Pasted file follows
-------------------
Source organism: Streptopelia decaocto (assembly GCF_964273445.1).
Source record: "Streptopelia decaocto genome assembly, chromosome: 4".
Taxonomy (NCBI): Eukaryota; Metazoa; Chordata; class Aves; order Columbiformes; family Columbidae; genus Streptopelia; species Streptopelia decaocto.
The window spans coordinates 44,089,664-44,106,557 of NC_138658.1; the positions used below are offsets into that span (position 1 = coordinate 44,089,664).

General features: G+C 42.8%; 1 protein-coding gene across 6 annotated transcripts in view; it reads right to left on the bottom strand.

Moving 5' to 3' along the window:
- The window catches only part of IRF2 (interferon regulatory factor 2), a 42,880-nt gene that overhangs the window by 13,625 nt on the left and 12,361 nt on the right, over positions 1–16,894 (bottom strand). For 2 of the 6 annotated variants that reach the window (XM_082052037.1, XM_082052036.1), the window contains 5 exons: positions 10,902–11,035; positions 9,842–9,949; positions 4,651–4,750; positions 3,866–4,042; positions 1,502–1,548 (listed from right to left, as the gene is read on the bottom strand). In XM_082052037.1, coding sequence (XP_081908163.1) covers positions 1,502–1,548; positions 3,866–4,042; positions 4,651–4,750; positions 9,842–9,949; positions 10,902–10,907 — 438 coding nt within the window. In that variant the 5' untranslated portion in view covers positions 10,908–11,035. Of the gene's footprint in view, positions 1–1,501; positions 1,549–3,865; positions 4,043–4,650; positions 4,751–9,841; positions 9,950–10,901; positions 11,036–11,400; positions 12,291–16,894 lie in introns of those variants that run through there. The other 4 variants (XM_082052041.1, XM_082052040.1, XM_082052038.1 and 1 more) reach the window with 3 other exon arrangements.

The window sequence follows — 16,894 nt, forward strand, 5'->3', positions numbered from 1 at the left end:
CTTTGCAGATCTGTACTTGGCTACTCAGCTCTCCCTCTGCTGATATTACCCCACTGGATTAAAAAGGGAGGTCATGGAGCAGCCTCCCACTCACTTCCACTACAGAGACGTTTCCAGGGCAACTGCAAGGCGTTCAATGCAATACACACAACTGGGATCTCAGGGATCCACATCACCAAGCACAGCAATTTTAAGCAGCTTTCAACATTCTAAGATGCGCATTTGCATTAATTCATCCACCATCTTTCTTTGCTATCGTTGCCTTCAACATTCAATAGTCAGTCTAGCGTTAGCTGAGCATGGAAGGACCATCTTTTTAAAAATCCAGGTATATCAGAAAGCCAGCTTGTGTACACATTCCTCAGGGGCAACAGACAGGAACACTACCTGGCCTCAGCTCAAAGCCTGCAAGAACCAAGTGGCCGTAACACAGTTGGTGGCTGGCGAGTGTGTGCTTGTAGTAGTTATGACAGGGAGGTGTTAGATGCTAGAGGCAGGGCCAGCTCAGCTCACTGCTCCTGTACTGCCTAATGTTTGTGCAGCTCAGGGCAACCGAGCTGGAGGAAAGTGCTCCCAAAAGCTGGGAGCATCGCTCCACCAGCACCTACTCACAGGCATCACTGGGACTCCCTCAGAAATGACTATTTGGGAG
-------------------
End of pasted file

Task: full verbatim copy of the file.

Source organism: Streptopelia decaocto (assembly GCF_964273445.1).
Source record: "Streptopelia decaocto genome assembly, chromosome: 4".
Taxonomy (NCBI): Eukaryota; Metazoa; Chordata; class Aves; order Columbiformes; family Columbidae; genus Streptopelia; species Streptopelia decaocto.
The window spans coordinates 44,089,664-44,106,557 of NC_138658.1; the positions used below are offsets into that span (position 1 = coordinate 44,089,664).

General features: G+C 42.8%; 1 protein-coding gene across 6 annotated transcripts in view; it reads right to left on the bottom strand.

Moving 5' to 3' along the window:
- The window catches only part of IRF2 (interferon regulatory factor 2), a 42,880-nt gene that overhangs the window by 13,625 nt on the left and 12,361 nt on the right, over positions 1–16,894 (bottom strand). For 2 of the 6 annotated variants that reach the window (XM_082052037.1, XM_082052036.1), the window contains 5 exons: positions 10,902–11,035; positions 9,842–9,949; positions 4,651–4,750; positions 3,866–4,042; positions 1,502–1,548 (listed from right to left, as the gene is read on the bottom strand). In XM_082052037.1, coding sequence (XP_081908163.1) covers positions 1,502–1,548; positions 3,866–4,042; positions 4,651–4,750; positions 9,842–9,949; positions 10,902–10,907 — 438 coding nt within the window. In that variant the 5' untranslated portion in view covers positions 10,908–11,035. Of the gene's footprint in view, positions 1–1,501; positions 1,549–3,865; positions 4,043–4,650; positions 4,751–9,841; positions 9,950–10,901; positions 11,036–11,400; positions 12,291–16,894 lie in introns of those variants that run through there. The other 4 variants (XM_082052041.1, XM_082052040.1, XM_082052038.1 and 1 more) reach the window with 3 other exon arrangements.

The window sequence follows — 16,894 nt, forward strand, 5'->3', positions numbered from 1 at the left end:
CTTTGCAGATCTGTACTTGGCTACTCAGCTCTCCCTCTGCTGATATTACCCCACTGGATTAAAAAGGGAGGTCATGGAGCAGCCTCCCACTCACTTCCACTACAGAGACGTTTCCAGGGCAACTGCAAGGCGTTCAATGCAATACACACAACTGGGATCTCAGGGATCCACATCACCAAGCACAGCAATTTTAAGCAGCTTTCAACATTCTAAGATGCGCATTTGCATTAATTCATCCACCATCTTTCTTTGCTATCGTTGCCTTCAACATTCAATAGTCAGTCTAGCGTTAGCTGAGCATGGAAGGACCATCTTTTTAAAAATCCAGGTATATCAGAAAGCCAGCTTGTGTACACATTCCTCAGGGGCAACAGACAGGAACACTACCTGGCCTCAGCTCAAAGCCTGCAAGAACCAAGTGGCCGTAACACAGTTGGTGGCTGGCGAGTGTGTGCTTGTAGTAGTTATGACAGGGAGGTGTTAGATGCTAGAGGCAGGGCCAGCTCAGCTCACTGCTCCTGTACTGCCTAATGTTTGTGCAGCTCAGGGCAACCGAGCTGGAGGAAAGTGCTCCCAAAAGCTGGGAGCATCGCTCCACCAGCACCTACTCACAGGCATCACTGGGACTCCCTCAGAAATGACTATTTGGGAG